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Director, Talent Outreach, Google

March 2024 - Cinthia Lopez (1).jpg

March, 2024
Photos by Pablo Roldan

What's it like to work at Google?

Joining Google in 2021, after two decades at Capital One, was a transition to a company with a mission just as deeply woven into its culture: "to organize the world's information and make it universally accessible and useful.”  The most rewarding aspect of working at Google is that we build products with a truly global impact - our work actually changes lives around the world. Being a part of People Operations, I have the unique privilege of finding and connecting with exceptional talent who will drive our mission forward across every Google product. It's an incredibly inspiring experience.


What are some pivotal moments or experiences that led to becoming an executive at Google?

In 2015, I pivoted into People Operations (HR) after years in Product Management and later in Risk Management. My cross-functional experiences gave me a unique perspective - it allowed me to approach People Operations with a business-first mindset, where our people are our most valuable product. I embraced diverse roles within People Ops, focusing on Diversity, Equity, Inclusion, Learning & Development, and Recruiting. It was this well-rounded experience that made me a compelling candidate to Google when they needed a People Operations executive to lead Talent Outreach for them.


In what ways do you believe your diverse perspective as a Latina executive has contributed to the success of your teams or projects?

As a Latina leader, I deeply value connection, collaboration, and finding common ground. Our Latinx community, while incredibly diverse, shares a core set of values and a culture of connection. At a leadership training some years ago, I discovered my superpower: ‘generosity of spirit.’ This ability to find unity and celebrate differences across my teams has been vital to our team’s success. It fosters an environment where people feel empowered to contribute, which ultimately drives stronger business results and builds a more resilient team.

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Have you encountered any specific challenges or barriers as a Latina professional climbing the corporate ladder? How did you navigate through them?

As a Latina, one of the biggest challenges I faced climbing the corporate ladder was overcoming a cultural mindset of humility that felt at odds with stating my career goals and asking for help. To this day, I still say “Gracias a Dios” or “Si Dios lo permite” about almost everything.  It took time and coaching to authentically advocate for myself and directly ask my managers and leaders for their support in achieving my ambitions. At Google, I have been pleasantly surprised by how open leaders have been to supporting my career goals. I've learned that self-advocacy, clarity about aspirations, and asking for help are essential for success, but still don't come naturally to me.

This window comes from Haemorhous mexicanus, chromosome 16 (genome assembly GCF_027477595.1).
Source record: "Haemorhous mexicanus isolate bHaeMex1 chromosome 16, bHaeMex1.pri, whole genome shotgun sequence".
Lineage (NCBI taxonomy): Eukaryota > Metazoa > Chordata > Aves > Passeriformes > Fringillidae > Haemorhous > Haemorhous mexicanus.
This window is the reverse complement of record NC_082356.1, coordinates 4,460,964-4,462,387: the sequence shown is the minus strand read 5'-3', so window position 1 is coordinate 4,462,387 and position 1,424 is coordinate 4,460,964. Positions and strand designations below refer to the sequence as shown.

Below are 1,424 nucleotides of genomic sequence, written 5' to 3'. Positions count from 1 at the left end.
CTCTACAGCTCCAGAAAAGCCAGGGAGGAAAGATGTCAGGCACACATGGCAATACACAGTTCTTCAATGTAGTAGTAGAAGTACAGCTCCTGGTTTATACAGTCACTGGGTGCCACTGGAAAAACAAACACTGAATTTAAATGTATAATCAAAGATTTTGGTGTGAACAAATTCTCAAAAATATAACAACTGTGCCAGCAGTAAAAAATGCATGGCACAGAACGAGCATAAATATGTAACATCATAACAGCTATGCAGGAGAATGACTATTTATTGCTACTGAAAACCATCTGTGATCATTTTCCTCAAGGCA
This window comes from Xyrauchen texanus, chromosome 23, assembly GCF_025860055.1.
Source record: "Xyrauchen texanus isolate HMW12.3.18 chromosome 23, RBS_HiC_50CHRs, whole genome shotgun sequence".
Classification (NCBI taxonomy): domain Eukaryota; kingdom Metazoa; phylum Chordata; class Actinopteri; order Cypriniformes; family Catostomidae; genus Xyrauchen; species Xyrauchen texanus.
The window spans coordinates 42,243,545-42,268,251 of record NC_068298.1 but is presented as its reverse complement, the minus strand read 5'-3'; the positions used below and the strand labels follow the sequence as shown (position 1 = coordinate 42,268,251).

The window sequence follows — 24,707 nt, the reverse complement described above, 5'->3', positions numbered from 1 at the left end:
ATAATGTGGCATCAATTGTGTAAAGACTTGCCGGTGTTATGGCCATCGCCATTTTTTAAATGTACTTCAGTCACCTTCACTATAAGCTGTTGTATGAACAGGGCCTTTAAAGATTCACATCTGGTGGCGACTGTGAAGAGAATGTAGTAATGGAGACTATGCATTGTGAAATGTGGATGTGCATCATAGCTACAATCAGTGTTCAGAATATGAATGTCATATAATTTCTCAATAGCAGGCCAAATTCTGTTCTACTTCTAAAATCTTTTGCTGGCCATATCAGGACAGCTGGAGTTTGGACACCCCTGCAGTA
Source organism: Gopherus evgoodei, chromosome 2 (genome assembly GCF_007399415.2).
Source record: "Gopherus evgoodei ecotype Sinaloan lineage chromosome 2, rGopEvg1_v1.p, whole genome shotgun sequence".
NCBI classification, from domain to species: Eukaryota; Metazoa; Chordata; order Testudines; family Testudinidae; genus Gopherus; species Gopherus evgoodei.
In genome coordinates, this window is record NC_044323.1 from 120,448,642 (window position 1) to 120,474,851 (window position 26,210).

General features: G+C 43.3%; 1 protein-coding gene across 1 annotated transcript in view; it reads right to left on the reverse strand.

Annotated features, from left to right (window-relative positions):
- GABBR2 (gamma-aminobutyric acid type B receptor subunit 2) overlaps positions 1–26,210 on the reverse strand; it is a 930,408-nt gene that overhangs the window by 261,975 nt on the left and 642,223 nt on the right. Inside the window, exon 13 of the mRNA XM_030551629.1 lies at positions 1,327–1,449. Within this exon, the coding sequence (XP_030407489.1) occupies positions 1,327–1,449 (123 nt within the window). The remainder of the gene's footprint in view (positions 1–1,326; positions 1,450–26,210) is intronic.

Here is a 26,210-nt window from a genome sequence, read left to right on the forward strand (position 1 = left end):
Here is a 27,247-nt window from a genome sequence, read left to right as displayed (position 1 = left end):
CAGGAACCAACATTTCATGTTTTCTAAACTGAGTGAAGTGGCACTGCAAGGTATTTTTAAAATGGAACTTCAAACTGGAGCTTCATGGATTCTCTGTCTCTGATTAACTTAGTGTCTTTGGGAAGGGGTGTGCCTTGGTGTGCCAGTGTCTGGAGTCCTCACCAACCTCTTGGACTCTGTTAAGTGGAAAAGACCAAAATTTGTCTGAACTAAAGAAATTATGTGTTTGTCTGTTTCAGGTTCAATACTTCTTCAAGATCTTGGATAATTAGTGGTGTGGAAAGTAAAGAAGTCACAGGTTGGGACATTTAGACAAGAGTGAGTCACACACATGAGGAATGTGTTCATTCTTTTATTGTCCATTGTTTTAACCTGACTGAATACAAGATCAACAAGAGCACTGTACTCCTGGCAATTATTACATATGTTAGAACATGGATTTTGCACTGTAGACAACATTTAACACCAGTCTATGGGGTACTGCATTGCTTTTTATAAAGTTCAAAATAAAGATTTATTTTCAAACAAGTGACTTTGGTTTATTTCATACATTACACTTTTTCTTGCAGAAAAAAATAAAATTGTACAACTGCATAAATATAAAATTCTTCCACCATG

What strategies or initiatives have you personally implemented or supported to foster diversity, equity, and inclusion within Google's workplace?

As Director of Talent Outreach, I have spearheaded our investment in scaled tools and technologies that expand how we identify and connect with top talent (from students all the way to executives). By meeting candidates where they are, regardless of their alma mater, past companies, or physical location, we break down barriers and create a stronger and more representative Google.

Within my team, I prioritize the equitable distribution of work and opportunities. I understand that access to high-profile projects and roles can shape career trajectories, so intentional distribution is critical.

I also actively engage with the Google Latinx Leadership Council (LLC), empowering the Latinx community both inside and outside the company. I firmly believe that supporting and advancing our diverse communities is essential for building a more inclusive workplace.

As a successful executive, how do you balance your professional responsibilities with personal commitments or community involvement?

Balance is an ongoing daily endeavor/practice. I give myself grace for the days I get it right and the days I don't, knowing I can reset tomorrow. I've learned that the path to balance is not a solo journey. Asking for help from my team, friends, and my partner is essential. To lead by example, I openly share my personal commitments on my calendar with my team, demonstrating that sometimes "life happens during work," and occasionally, "work happens during life." My hope is that this transparency and vulnerability help create a culture of understanding and mutual support.